Apropos of nothing, I drove 02 CC 76 in 1978, mark 1, Larkspur rebro. Until I passed my Control Signaller at Bovington and was moved to the back of a Saracen ACV. I think we might also have had 02 CC 74. Or maybe I had 74? Whatever.

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I feel like my thread is going off topic and wandering here.

 

R

Yup, the last mostly on topic post was mine, but no one has yet responded :-)

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I am a bit behind but anyway, last week we used an electric pump to drain down the fuel tank before pulling it out. This fuel tank had the rubber mounting points sheared. This is the third vehicle I have worked on that this has happened to, so obviously everyone should be suspicious of their integrity now that they are this old. Glad we found that.

 

Once the tank was out it was the usual process, yes it does get a lot easier when you do a job for the umpteenth time rather than the mystery of the first time. I have to say I am getting a bit blase about it and it instills confidence that I may actually be learning something and doing my own Ferret will be easy.

 

So, the handy lifting frame I made years ago came out and into service under a tractor this time and up and back and trunions removed and out we came.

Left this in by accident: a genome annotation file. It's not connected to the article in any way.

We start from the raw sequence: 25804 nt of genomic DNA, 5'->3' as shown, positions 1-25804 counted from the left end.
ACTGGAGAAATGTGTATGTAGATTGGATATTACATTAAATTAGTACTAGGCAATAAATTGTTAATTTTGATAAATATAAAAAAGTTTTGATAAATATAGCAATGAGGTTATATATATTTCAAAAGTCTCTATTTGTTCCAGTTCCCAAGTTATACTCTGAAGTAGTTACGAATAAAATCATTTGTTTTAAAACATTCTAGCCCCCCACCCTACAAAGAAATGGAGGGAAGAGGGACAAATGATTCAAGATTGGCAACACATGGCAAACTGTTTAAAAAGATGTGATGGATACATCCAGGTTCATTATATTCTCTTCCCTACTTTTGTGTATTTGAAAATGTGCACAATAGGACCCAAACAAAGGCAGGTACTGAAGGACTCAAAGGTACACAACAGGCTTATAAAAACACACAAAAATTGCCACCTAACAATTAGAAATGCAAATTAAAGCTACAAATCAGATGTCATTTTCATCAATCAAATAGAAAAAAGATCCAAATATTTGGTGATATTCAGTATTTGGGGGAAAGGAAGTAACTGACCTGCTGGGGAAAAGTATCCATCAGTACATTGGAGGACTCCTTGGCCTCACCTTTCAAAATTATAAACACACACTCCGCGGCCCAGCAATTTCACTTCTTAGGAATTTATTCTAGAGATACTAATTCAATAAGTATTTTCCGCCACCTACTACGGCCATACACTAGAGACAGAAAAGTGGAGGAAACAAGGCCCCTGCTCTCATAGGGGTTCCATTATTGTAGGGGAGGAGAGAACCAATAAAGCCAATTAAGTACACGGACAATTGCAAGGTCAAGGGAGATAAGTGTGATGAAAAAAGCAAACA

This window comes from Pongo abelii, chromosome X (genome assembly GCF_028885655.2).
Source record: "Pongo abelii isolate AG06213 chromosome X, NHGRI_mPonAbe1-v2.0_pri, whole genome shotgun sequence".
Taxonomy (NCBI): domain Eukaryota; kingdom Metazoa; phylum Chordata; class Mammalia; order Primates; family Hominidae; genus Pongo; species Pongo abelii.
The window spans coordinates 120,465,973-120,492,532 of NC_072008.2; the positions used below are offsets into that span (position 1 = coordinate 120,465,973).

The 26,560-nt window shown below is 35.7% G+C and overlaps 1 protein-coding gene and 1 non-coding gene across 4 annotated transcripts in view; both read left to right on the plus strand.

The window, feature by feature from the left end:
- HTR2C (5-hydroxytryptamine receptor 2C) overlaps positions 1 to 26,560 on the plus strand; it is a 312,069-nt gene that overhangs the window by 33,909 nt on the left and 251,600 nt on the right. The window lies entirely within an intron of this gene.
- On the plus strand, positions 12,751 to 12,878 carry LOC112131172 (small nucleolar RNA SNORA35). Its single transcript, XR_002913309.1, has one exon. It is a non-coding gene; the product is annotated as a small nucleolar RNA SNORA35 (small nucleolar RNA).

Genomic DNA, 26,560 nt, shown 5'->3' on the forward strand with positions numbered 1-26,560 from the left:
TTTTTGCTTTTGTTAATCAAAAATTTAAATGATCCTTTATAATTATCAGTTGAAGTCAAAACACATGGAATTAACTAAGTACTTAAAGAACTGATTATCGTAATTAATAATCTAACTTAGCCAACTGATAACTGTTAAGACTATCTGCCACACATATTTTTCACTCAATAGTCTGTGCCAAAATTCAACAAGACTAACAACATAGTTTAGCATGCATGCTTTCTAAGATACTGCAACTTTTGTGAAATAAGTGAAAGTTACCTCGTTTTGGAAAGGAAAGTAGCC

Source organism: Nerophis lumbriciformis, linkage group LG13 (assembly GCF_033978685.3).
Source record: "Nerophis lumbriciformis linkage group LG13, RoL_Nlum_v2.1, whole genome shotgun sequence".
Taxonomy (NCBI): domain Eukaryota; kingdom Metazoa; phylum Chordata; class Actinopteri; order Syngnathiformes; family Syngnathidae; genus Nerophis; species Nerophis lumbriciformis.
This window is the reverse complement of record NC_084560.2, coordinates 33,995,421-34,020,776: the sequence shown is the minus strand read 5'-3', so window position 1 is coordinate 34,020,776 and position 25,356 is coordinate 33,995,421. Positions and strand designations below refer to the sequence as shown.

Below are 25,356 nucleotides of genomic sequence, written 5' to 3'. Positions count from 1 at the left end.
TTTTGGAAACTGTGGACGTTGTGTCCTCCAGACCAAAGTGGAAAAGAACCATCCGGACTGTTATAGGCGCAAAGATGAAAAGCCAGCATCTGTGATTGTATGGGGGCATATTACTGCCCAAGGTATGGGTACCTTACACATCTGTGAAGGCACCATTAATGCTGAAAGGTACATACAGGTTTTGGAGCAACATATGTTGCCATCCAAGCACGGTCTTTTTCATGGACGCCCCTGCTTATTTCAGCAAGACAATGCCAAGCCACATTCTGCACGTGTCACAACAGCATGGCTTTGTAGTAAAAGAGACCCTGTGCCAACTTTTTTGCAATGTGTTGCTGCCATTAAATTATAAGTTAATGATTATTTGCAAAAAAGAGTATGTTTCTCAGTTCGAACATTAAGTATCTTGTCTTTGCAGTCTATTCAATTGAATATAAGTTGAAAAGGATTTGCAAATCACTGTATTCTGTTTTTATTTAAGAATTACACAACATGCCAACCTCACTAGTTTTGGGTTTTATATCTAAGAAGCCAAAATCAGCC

We will split the power pack this week and then stop for Christmas. If all goes well then I hope we will be back together and running in February some time.

 

Robin

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It looks like whoever did the tidy up in the UK used Detroit diesel Alpine green for paint. Is anyone here willing to admit working on this one at Withams before export?

 

Robin

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Hi Robin. Interesting thread. The engine and gear box look relatively clean or repainted. Have they been recently serviced? Have you taken apart the fluid flywheel as yet?

 

Merry Christmas and Best Wishes for the New Year!

 

Cheers, Terry.

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Terry,

 

The vehicle had little use since being here, the fuel pump caused issues a while ago and it is always kept fairly clean.

 

We split the power pack last night and lots of photos and comments to come over the coming few days, Christmas duties take priority I am told.

 

It is not as scary as you might think.

 

Happy Christmas

 

Robin